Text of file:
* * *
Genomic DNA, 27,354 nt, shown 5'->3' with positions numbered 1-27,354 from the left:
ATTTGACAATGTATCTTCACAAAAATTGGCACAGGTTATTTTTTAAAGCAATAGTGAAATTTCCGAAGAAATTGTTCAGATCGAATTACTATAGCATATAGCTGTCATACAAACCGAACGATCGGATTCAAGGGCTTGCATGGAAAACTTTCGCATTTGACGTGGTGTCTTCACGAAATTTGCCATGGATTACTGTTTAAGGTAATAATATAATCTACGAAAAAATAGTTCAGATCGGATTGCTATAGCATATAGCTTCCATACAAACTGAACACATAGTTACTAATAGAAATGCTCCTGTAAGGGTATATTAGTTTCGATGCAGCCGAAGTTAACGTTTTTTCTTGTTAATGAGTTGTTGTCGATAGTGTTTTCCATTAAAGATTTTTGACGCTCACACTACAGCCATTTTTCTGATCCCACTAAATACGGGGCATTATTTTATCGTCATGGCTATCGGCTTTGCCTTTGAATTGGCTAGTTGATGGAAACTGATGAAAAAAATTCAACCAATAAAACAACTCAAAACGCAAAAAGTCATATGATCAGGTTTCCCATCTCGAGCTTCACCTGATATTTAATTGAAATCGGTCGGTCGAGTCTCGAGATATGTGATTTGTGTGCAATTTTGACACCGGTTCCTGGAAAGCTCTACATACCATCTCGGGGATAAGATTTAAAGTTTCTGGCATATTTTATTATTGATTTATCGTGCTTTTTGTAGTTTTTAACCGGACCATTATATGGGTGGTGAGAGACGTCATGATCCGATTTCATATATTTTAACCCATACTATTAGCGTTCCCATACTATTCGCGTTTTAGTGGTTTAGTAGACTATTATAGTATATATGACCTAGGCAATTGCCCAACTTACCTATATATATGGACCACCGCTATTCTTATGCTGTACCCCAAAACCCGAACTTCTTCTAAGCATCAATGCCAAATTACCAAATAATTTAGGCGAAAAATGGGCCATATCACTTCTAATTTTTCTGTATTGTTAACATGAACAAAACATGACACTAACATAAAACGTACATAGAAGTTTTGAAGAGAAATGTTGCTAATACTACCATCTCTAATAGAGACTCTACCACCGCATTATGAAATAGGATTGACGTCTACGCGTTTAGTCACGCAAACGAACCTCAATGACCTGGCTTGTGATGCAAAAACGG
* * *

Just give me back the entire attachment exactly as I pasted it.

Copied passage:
Genomic DNA, 27,354 nt, shown 5'->3' with positions numbered 1-27,354 from the left:
ATTTGACAATGTATCTTCACAAAAATTGGCACAGGTTATTTTTTAAAGCAATAGTGAAATTTCCGAAGAAATTGTTCAGATCGAATTACTATAGCATATAGCTGTCATACAAACCGAACGATCGGATTCAAGGGCTTGCATGGAAAACTTTCGCATTTGACGTGGTGTCTTCACGAAATTTGCCATGGATTACTGTTTAAGGTAATAATATAATCTACGAAAAAATAGTTCAGATCGGATTGCTATAGCATATAGCTTCCATACAAACTGAACACATAGTTACTAATAGAAATGCTCCTGTAAGGGTATATTAGTTTCGATGCAGCCGAAGTTAACGTTTTTTCTTGTTAATGAGTTGTTGTCGATAGTGTTTTCCATTAAAGATTTTTGACGCTCACACTACAGCCATTTTTCTGATCCCACTAAATACGGGGCATTATTTTATCGTCATGGCTATCGGCTTTGCCTTTGAATTGGCTAGTTGATGGAAACTGATGAAAAAAATTCAACCAATAAAACAACTCAAAACGCAAAAAGTCATATGATCAGGTTTCCCATCTCGAGCTTCACCTGATATTTAATTGAAATCGGTCGGTCGAGTCTCGAGATATGTGATTTGTGTGCAATTTTGACACCGGTTCCTGGAAAGCTCTACATACCATCTCGGGGATAAGATTTAAAGTTTCTGGCATATTTTATTATTGATTTATCGTGCTTTTTGTAGTTTTTAACCGGACCATTATATGGGTGGTGAGAGACGTCATGATCCGATTTCATATATTTTAACCCATACTATTAGCGTTCCCATACTATTCGCGTTTTAGTGGTTTAGTAGACTATTATAGTATATATGACCTAGGCAATTGCCCAACTTACCTATATATATGGACCACCGCTATTCTTATGCTGTACCCCAAAACCCGAACTTCTTCTAAGCATCAATGCCAAATTACCAAATAATTTAGGCGAAAAATGGGCCATATCACTTCTAATTTTTCTGTATTGTTAACATGAACAAAACATGACACTAACATAAAACGTACATAGAAGTTTTGAAGAGAAATGTTGCTAATACTACCATCTCTAATAGAGACTCTACCACCGCATTATGAAATAGGATTGACGTCTACGCGTTTAGTCACGCAAACGAACCTCAATGACCTGGCTTGTGATGCAAAAACGG